Most people associate the word “maintenance” with mechanical or motorized equipment, like your car or your home’s HVAC system. But many things that don’t fit that description are also subject to wear and tear, especially if they’re consistently exposed to the elements. For example, the working life of a commercial or industrial building’s roof can be significantly extended with a maintenance program created and executed by cool roof professionals.
A comprehensive liquid roof coating system maintenance program should include these four elements.
A documented history, including contracts, invoices, photographs of original construction and repairs, and any other relevant paperwork.
A regular schedule of inspections (conducted at least semi-annually) with documentation recording the results of the acrylic or silicone roof coating system.
The inspectors’ recommendations for addressing any problems they identified.
Records of any repairs or maintenance conducted, suggested by inspectors or not.
Individuals who are suitable to perform inspections include architects, engineers, roof consultant, or roofing contractors, and roofing consultants. The most important qualification is understanding the design and components of the elastomeric coating roof system. The best times to perform inspections are fall, to prepare for potentially harsh winter weather conditions, and spring, to assess the effects of those conditions.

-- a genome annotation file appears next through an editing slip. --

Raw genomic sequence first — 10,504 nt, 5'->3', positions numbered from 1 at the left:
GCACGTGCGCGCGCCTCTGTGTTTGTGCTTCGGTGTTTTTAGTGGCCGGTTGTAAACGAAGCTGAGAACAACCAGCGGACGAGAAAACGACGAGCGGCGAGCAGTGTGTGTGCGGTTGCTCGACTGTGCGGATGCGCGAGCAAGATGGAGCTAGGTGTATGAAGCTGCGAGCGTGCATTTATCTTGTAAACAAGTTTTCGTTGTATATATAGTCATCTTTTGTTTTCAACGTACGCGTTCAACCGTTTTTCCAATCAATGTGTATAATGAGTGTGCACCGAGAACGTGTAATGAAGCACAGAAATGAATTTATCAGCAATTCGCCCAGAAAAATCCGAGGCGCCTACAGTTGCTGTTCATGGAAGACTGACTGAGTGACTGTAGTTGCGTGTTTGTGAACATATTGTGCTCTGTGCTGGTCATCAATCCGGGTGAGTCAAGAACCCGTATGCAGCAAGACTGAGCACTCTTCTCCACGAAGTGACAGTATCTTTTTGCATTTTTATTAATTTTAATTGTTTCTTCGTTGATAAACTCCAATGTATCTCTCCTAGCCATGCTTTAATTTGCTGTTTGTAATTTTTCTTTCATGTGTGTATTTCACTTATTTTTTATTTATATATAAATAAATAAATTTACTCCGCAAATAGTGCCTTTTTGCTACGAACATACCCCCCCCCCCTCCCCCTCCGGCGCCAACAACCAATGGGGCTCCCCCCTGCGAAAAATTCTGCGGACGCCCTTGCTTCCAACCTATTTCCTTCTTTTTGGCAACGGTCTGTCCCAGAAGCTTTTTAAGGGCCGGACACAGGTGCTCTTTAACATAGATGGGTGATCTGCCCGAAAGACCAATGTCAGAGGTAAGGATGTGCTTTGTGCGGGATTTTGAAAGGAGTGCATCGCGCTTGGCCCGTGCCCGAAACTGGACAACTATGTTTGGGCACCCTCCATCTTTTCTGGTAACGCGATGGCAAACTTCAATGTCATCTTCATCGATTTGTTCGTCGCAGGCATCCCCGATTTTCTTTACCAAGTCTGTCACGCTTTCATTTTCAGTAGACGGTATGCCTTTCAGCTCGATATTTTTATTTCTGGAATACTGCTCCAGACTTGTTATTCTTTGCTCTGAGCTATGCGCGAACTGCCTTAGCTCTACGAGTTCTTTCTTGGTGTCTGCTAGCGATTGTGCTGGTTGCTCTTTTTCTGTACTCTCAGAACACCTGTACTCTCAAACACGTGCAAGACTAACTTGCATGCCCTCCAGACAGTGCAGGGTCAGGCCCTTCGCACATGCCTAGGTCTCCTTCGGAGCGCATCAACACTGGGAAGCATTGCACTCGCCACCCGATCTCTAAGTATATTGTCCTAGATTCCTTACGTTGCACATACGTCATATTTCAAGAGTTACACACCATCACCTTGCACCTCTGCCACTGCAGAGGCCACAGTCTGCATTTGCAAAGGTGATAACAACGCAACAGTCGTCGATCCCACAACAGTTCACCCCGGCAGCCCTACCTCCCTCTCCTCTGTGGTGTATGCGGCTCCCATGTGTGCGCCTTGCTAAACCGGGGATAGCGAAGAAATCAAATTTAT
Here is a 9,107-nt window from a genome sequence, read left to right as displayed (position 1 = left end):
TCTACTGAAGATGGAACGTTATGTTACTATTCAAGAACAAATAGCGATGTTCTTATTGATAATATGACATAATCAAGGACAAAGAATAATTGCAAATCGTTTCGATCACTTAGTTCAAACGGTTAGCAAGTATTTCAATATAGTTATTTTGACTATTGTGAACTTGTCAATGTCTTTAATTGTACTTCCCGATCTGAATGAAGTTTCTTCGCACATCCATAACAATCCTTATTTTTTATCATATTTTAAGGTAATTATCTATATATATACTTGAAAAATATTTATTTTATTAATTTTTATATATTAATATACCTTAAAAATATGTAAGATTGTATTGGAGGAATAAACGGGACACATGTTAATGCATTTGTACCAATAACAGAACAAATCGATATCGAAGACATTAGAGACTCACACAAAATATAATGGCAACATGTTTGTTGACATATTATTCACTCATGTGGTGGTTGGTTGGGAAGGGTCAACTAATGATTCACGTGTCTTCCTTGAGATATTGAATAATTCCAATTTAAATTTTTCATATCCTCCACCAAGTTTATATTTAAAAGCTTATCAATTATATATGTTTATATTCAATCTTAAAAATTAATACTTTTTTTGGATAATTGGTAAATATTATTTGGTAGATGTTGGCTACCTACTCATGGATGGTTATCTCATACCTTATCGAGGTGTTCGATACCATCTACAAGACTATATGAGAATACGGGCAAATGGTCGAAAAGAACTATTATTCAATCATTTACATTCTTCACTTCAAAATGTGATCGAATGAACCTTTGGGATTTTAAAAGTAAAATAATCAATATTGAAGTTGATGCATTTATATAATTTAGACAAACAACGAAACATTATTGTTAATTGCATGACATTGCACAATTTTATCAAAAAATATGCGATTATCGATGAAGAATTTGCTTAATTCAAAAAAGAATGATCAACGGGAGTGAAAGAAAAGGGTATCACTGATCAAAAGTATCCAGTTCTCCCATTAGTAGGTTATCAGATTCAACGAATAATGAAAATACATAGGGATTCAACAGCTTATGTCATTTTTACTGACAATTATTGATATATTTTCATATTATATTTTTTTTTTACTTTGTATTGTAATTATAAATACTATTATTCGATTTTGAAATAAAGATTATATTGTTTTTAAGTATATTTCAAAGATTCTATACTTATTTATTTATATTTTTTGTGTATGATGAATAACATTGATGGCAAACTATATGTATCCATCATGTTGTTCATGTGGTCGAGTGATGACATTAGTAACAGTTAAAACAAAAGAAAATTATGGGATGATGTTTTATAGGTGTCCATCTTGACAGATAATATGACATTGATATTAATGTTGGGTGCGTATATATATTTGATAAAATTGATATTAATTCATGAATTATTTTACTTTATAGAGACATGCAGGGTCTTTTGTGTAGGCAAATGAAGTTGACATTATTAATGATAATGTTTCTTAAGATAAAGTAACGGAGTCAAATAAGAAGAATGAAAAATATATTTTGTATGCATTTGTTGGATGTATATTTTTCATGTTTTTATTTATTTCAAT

These inspections should be guided by a checklist, with fields for recording problems and recommended actions. Although your list should be customized to the features of your specific liquid roofing application, most lists will include the following items.
– The exterior and interior roof deck
– Exterior and interior walls
– General appearance, including the condition of the surface and any membrane
– Fascia and roof edge conditions
– Flashing conditions, including wall flashing, base flashing, counterflashing, and copings
– Roof penetration sites, including equipment housing and base flashing
– Roof expansion joint covers
– Pitch pans
Unscheduled inspections should be performed in two other circumstances. The first is work done by non-roofers that affects the roof. A common example is the installation of equipment on the roof, such as an air conditioning system’s condenser unit. (It’s best to inform your roofing professional before this type of work is done, to be sure it won’t void your warranty.) The second is following any weather event severe enough to potentially cause damage, such as high winds, heavy rain, or hail. winds or heavy rain.
If roof leaks occur between inspections, it’s important to gather as much information as possible about the conditions at the time of the damage: the temperature, whether the rain was relatively heavy or light, the direction of the wind, and whether water continued to flow into the building after the rain stopped. This information is an important part of correctly diagnosing problems with the roof and identifying options for remediation.
These reports, along with the completed checklists and photographs of problem areas and completed repairs, should be incorporated into the documentary history of the roof. A list of all personnel with access to the roof should be maintained and regularly updated.
Establishing and maintaining an inspection and maintenance regimen for your roof will require time and energy, not to mention spending. However, given the importance of a safe and stable roof to your business, it’s clear that the benefits of identifying and fixing small problems before they can become big ones outweigh the costs.